It’s hard to say why these are so different, but it’s safe to assume almost any new train would be less expensive per hour than Northstar. And, with the Downeaster‘s low cost, there’s good reason to believe that new intercity trains would fall somewhere below that graph’s trend line.

Use bigger cars instead

Commuter trains around the country often use bilevel passenger cars with two floors of seating, and Amtrak also runs bilevel trains on many corridors using their Superliner equipment or some of the related spinoff designs. While they don’t double capacity, they do increase the number of seats on a car by 50% or more.

This can help a lot when trying to get enough fare revenue from passengers to cover costs. For instance, a long-distance Amfleet car has 60 seats, compared to 90 or a bit more on Superliner cars. At the Empire Builder fare of $0.17 per mile, an Amfleet car averaging 60 miles per hour would max out at $612 per hour, while the comparable Superliner would bring in $918 if it was fully loaded.

Northstar’s commuter coaches pack riders much more tightly, averaging 145 seats per car. A full car could bring in $1,479 per hour at 60 mph, exceeding even its outlandish costs.

However, it’s impossible to always run fully-occupied trains, and intermediate stops to let passengers on and off can drag down the load factor. Passenger loads in the 50% to 70% range are much more common. A train with Northstar-level costs would need to raise fares to keep ahead, so it’s extremely important to drive down operating expenses as much as possible—if it had Downeaster-level costs, it would manage some major surpluses on the operating budget.

Bilevel trains are probably a bit more expensive than their single-level counterparts, but it’s hard to say how much more. Commuter rail services with single-level passenger cars seem to have lower costs than the ones that run bilevel trains, but they are often used in areas that have electrified trains which need to fit underneath the catenary wires that power them. Electric locomotives are less expensive to operate and maintain than their diesel counterparts, which skews the numbers a bit.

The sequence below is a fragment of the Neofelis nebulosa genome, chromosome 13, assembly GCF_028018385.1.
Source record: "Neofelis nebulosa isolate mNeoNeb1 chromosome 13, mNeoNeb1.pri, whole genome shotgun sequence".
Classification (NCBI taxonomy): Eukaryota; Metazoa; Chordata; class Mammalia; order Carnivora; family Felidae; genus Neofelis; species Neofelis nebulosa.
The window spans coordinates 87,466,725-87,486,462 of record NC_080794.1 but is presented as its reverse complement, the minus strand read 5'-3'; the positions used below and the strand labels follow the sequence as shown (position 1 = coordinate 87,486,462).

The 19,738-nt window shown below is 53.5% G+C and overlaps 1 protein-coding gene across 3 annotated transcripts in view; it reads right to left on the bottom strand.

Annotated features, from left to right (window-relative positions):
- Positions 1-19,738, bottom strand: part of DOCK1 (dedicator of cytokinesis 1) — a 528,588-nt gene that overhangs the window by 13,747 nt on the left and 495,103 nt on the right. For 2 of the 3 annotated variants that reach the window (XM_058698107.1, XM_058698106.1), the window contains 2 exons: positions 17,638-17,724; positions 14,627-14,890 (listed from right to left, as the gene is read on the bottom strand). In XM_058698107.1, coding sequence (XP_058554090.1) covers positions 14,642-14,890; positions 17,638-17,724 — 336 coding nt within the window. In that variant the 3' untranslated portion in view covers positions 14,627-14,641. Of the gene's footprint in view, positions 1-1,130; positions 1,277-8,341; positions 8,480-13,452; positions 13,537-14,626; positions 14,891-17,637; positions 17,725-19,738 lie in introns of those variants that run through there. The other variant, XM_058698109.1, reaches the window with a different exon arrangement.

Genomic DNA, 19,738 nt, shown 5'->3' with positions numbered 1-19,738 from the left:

Hopefully the cost per car of a bilevel intercity train could land in the range of about $250 to $500 per revenue hour.

Get them at the right price

Trains do have one great advantage over the airlines—they’re ten times cheaper to buy than an equivalent aircraft.

A Boeing 767 with 350 seats runs about $180 million, more than $500,000 per seat. In contrast, a fairly standard train with four 90-seat Superliner-style bilevel cars (360 seats total) and a new locomotive would probably run $12 to $18 million, up to about $50,000 per seat.

A Northstar train with 145 seats per coach could bring the cost down to a bit over $20,000 per seat—a whopping 25 times cheaper than a jetliner. That’s not quite the right equipment for trips lasting a few hours, though. Some seats would need to be taken out to add space for luggage and a little extra legroom.

Let’s say you have something middle-of-the-road with 120 seats per car at a price of $30,000 per seat. If you want to pay off that piece of train equipment within its first million miles (a point when rail vehicles often go in for a mid-life overhaul), you’ll need to dedicate about $0.06 per passenger-mile to the cause of paying off the train.

Jumping back a second to operating costs, if that 120-seat car cost $375 per hour to operate (halfway between $250 and $500), about $0.09 would be needed per passenger mile to cover expenses. Add that to the $0.06 to pay for the equipment, and you’ve got a narrow surplus of $0.02 per passenger mile.